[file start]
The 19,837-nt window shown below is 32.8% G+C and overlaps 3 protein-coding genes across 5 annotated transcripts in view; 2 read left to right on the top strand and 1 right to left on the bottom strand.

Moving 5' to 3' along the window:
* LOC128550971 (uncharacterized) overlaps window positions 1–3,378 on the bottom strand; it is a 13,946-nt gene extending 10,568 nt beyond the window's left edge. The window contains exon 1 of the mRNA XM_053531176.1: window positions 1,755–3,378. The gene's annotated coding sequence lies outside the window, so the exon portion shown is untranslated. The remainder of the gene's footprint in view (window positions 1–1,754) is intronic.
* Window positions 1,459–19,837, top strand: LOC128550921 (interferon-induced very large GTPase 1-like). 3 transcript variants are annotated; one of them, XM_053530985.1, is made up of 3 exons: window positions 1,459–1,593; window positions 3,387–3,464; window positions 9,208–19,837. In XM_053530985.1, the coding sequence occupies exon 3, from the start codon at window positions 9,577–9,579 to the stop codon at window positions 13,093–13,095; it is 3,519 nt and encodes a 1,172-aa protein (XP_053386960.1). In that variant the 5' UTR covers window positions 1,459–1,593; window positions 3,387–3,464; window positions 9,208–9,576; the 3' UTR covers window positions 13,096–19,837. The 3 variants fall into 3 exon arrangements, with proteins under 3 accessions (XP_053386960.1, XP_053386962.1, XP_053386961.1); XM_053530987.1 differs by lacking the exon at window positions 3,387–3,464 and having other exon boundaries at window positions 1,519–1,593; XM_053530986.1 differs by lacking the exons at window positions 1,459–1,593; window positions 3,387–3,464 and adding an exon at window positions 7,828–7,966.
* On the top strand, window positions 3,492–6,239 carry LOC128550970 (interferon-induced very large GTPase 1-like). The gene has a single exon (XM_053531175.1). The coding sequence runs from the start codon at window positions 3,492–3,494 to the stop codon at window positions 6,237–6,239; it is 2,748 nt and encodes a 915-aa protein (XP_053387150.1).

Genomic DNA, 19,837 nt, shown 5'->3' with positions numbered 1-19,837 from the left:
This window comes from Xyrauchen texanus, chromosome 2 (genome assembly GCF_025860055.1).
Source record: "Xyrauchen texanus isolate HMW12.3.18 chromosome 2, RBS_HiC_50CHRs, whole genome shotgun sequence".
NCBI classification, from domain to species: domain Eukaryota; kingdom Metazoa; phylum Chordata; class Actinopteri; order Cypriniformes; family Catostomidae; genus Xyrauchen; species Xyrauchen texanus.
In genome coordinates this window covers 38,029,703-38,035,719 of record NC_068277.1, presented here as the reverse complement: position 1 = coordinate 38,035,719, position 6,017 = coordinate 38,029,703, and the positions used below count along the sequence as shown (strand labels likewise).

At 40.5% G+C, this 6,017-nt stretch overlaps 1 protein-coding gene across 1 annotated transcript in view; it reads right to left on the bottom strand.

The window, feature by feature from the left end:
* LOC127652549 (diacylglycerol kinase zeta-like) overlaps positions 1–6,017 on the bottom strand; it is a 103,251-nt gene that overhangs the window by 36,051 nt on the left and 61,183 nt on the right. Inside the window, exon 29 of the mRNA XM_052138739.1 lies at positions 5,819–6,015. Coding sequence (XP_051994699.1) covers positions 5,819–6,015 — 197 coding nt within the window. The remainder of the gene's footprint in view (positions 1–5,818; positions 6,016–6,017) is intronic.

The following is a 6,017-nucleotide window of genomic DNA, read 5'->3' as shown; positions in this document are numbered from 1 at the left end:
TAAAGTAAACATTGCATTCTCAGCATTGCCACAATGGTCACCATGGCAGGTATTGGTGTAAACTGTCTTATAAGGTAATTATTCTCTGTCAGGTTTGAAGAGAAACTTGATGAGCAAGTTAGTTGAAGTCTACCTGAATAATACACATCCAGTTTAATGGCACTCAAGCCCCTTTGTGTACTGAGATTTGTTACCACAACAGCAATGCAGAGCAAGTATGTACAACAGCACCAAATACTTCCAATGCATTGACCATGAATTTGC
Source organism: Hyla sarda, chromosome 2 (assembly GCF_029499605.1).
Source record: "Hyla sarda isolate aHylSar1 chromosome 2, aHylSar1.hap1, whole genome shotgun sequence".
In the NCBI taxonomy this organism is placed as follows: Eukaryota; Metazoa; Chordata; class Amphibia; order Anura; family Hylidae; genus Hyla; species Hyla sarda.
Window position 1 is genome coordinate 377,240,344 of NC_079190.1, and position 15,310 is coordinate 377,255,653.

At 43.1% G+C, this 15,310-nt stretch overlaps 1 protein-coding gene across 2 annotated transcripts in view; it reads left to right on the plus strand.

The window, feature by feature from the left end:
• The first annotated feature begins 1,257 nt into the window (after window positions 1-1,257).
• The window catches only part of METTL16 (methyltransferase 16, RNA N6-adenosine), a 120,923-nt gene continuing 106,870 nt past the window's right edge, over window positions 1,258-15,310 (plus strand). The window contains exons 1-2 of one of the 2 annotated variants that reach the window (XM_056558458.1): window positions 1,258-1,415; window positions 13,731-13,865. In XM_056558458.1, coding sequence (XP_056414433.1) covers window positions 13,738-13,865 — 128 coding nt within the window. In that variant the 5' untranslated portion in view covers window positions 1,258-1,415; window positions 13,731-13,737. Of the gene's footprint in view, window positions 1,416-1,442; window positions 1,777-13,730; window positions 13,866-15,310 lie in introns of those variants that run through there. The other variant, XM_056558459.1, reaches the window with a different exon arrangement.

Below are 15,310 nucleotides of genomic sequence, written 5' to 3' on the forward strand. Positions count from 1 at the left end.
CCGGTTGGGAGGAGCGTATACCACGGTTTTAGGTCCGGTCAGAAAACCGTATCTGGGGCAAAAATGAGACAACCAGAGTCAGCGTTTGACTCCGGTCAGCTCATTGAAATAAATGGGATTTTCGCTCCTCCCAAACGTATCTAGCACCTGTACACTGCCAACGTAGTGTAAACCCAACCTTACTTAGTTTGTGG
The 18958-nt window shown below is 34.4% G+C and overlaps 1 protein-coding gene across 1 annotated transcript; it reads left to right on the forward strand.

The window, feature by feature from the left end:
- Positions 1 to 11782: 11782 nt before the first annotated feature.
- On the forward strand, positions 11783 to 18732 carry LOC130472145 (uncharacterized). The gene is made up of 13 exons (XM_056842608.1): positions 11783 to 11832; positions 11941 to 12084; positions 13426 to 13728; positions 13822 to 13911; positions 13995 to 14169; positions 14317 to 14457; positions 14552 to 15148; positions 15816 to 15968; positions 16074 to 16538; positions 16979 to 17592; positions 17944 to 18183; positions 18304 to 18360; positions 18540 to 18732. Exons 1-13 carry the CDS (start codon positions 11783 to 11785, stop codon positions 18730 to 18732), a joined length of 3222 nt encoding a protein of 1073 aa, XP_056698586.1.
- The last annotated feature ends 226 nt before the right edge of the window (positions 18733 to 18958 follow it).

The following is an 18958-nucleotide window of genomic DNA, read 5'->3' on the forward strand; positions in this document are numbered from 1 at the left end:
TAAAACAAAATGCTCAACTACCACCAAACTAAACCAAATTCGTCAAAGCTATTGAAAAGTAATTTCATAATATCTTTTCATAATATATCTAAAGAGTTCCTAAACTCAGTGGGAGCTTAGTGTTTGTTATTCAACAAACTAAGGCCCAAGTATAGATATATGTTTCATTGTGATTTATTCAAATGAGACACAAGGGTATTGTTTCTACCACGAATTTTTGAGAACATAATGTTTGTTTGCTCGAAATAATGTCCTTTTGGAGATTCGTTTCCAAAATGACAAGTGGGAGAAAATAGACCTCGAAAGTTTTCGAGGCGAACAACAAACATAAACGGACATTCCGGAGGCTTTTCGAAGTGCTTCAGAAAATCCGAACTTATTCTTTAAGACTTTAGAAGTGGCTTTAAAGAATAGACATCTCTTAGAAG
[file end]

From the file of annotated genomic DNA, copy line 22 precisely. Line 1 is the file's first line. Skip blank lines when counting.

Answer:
• The first annotated feature begins 1,257 nt into the window (after window positions 1-1,257).